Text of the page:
And, so, I knew I couldn’t learn anything more from them about coffee, and one of the managers that I worked with applied for a job as a coffee trainer with a company that supplied equipment - a coffee trainer/engineer sort of thing - so I applied too, stole the job from John (sorry pal) started working for them as a regional, engineer-based thing and that started exposing me to the kind of coffee that I wanted to drink, that tasted nicer, and getting into coffee as a scene. I was really lucky I was in that company at the right time - that they wanted to do bigger things, so I got to progress there.
I met people like Gwilym [Davies] working shows for them and later, James Hoffmann and Annette Moldvaer who were just beginning to set-up Square Mile Coffee together were used as consultants for the company and I got to sit in on their training sessions.. I used to do lots of training for big corporate clients - to train in their coffee bars. Like, one of our biggest customers was Barclays, or the catering company that supplies Barclays, so the Barclays head office in Canary Wharf has four Starbucks star cafes on the bottom floor, and then on, like, the 31st floor there’s the executive suite, which is all wood-panelled and has turners on the wall, and a little Linea and two baristas - just in case a head director wants a coffee.
So it was fun, I was very free to learn and play with people and stuff like that, and I got to work with them on a number of projects for 3 and a bit years, and then Steve [Leighton] found me and saved me. Like, through it all I found coffees that tasted more interesting, so when I started working for Costa, it tasted pretty good, and as far as I was concerned I was making the best espresso I could make. And then I got exposed to other things, and there’s always been another level of taste that you could get to, and then I found Steve, and began working with coffee that always delivered on the taste level and now there are other challenges!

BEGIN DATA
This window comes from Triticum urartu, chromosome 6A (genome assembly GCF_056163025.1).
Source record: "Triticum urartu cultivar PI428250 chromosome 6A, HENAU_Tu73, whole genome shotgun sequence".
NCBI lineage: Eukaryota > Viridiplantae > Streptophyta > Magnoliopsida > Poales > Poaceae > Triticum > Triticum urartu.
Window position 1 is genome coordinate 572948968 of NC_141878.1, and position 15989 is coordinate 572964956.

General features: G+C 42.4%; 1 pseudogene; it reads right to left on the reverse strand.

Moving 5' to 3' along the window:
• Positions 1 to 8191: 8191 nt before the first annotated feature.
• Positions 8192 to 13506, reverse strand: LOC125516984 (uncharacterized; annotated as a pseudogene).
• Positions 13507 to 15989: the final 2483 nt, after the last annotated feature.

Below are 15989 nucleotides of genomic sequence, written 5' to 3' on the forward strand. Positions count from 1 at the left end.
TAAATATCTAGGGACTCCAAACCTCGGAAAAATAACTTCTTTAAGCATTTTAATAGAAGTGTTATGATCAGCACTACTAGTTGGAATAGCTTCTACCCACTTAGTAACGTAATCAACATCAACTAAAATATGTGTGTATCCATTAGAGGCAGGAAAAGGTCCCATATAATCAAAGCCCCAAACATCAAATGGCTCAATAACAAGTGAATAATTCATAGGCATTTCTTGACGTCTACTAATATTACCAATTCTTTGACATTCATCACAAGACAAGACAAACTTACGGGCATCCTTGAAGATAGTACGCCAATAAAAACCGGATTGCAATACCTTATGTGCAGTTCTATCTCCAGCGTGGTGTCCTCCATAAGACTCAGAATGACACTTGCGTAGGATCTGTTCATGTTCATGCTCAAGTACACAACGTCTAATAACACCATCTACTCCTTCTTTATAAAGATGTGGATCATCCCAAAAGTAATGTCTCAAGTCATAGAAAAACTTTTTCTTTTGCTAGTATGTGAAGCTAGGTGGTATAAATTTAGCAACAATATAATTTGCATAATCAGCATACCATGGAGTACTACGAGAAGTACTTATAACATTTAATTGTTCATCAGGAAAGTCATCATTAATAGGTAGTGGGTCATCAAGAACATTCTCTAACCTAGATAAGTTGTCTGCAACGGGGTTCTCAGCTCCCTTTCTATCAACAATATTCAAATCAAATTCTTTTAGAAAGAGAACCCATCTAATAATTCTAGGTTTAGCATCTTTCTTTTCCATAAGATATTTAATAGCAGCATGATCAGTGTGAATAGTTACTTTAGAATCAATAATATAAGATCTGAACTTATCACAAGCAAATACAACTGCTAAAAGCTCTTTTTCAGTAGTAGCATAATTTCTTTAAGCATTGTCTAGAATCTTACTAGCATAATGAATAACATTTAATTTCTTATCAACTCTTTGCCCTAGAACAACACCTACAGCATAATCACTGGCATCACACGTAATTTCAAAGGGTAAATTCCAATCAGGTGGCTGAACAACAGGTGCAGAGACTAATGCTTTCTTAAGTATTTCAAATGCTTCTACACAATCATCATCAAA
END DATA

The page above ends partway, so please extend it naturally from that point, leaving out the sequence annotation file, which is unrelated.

Tasty stuff and nice people kept me in coffee.
What have been your favourite coffees, both in filter and as espresso?
Okay..hmm.. We’re gonna find a favourite, we’re gonna find a favourite..!
Um, so, hmm..
That is a hard question!
Can I say my favourite Brazil? Okay. My favourite Brazil which I think I can say is.. okay, I’ve had lots of very good espresso, and I’m very open to lots of different ideas of what good espressos are. Like, I like new things and weird things, but there was a coffee that we had maybe 4 years ago that we had from Brazil. Shortly after I first started working for Steve, we had our first direct trade container, and all of those coffees were from a region of Brazil called Bahia, and Bahia is.. Like, most of Brazil is massive estates, and huge flat slopes where the coffee grows - they grow on a vast factory scale. But Bahia is like a national park. Bahia is all mountains and valleys, and the coffee farming there is much more like Colombia - smallholders, and small coffee lots and the flavours are much more diverse. So their first year, and the year after, that we had direct coffee containers from Bahia - that were just so phenomenally diverse!
There was one called Aranquan, the Aranquan washed - it was like vanilla custard. It was gloopy and round, but clear vanilla, and then chocolate. It was awesome! Aranquan washed. And then, like, I think that was the second year that we had that one.
My favourite FARMER..ish..my favourite farmer in Brazil..favourite farmer that I’ve never MET..for favourite farmer stories is.. I’m worried about offending anyone..!